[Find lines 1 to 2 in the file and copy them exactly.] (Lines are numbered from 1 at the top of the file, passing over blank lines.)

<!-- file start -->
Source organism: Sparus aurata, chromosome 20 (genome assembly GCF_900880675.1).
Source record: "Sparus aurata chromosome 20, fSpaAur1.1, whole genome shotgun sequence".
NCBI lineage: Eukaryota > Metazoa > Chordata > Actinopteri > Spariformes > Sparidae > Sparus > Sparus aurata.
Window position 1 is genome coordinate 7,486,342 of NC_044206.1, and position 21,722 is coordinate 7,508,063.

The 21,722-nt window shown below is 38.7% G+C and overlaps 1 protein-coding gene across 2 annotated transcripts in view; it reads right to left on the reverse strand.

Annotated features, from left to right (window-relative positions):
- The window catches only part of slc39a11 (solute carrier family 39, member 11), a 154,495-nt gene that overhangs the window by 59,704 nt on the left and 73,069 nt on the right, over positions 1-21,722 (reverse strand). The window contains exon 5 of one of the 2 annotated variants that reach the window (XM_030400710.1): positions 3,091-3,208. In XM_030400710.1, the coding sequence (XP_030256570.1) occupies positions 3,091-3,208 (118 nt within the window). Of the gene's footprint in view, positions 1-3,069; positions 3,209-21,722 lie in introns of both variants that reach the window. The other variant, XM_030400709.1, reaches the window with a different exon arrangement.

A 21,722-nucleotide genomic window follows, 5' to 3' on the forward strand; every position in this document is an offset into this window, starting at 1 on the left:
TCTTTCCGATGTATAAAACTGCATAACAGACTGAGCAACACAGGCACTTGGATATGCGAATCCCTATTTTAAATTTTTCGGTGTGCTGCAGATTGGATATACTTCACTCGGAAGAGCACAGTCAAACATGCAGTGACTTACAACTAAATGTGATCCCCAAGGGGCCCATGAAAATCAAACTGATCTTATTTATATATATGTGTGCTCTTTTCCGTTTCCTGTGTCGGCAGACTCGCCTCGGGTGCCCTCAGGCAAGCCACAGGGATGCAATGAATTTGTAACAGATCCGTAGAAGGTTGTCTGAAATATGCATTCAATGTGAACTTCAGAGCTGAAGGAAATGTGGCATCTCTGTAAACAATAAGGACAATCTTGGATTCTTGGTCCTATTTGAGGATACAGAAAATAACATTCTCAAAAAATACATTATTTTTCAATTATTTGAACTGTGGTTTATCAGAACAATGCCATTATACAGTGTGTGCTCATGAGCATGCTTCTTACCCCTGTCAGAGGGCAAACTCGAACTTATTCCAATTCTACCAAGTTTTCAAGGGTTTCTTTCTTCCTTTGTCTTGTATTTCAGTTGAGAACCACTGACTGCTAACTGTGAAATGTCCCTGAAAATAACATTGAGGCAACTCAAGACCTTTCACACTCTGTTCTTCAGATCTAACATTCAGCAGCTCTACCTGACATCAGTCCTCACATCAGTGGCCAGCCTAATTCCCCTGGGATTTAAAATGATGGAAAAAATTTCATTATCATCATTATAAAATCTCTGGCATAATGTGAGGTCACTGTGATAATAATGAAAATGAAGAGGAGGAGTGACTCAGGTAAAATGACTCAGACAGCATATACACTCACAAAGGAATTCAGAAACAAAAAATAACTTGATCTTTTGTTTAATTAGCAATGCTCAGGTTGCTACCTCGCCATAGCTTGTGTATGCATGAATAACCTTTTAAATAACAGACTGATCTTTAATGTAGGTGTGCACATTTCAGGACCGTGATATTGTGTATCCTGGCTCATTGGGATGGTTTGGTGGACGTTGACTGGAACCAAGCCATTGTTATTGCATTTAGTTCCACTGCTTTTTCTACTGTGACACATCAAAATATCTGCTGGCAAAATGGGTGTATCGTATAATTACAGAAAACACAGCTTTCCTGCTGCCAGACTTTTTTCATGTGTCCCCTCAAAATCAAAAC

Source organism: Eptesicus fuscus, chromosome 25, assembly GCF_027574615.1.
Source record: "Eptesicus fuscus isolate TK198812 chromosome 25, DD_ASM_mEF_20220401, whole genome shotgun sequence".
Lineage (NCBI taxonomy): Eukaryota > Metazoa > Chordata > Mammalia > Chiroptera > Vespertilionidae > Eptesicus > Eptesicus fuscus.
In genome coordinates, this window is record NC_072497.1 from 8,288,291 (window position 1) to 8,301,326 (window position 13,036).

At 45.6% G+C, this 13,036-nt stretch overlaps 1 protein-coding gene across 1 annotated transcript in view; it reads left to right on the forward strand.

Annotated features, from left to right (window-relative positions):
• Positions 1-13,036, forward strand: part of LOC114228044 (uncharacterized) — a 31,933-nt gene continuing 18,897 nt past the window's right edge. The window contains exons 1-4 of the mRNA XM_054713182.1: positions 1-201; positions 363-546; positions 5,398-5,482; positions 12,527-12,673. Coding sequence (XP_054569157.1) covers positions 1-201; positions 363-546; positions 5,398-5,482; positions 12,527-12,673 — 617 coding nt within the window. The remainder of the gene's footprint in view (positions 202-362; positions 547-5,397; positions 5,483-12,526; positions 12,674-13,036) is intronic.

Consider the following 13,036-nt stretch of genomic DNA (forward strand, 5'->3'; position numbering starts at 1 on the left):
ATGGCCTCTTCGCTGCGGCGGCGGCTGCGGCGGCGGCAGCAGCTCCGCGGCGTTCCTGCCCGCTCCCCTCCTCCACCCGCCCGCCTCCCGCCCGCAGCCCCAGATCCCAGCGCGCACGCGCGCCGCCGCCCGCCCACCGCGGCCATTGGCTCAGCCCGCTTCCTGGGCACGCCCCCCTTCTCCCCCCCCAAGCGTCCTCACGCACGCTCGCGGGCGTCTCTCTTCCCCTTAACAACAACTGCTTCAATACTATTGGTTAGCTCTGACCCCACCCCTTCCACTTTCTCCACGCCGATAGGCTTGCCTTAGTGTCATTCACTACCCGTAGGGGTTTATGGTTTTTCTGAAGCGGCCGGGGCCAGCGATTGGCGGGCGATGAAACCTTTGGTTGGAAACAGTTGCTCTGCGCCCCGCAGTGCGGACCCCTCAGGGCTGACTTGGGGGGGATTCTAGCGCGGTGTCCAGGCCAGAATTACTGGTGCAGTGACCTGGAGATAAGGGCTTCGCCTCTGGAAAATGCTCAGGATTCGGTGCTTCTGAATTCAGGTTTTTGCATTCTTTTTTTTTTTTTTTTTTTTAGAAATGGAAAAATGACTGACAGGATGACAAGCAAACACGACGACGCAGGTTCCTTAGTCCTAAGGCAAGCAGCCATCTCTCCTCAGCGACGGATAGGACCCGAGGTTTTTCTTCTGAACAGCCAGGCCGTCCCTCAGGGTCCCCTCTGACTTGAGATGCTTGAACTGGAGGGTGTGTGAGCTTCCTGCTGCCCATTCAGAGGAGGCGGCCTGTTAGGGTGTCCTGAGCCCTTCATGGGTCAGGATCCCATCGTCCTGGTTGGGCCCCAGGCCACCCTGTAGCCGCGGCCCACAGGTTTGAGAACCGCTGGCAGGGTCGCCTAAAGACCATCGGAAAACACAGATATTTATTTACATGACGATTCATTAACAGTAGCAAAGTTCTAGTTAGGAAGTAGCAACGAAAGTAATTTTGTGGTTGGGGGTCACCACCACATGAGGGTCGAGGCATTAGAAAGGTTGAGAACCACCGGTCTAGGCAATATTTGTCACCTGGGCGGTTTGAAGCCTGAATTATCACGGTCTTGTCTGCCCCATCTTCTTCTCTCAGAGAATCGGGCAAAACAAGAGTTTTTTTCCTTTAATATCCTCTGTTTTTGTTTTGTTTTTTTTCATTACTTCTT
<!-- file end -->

Source organism: Sparus aurata, chromosome 20 (genome assembly GCF_900880675.1).
Source record: "Sparus aurata chromosome 20, fSpaAur1.1, whole genome shotgun sequence".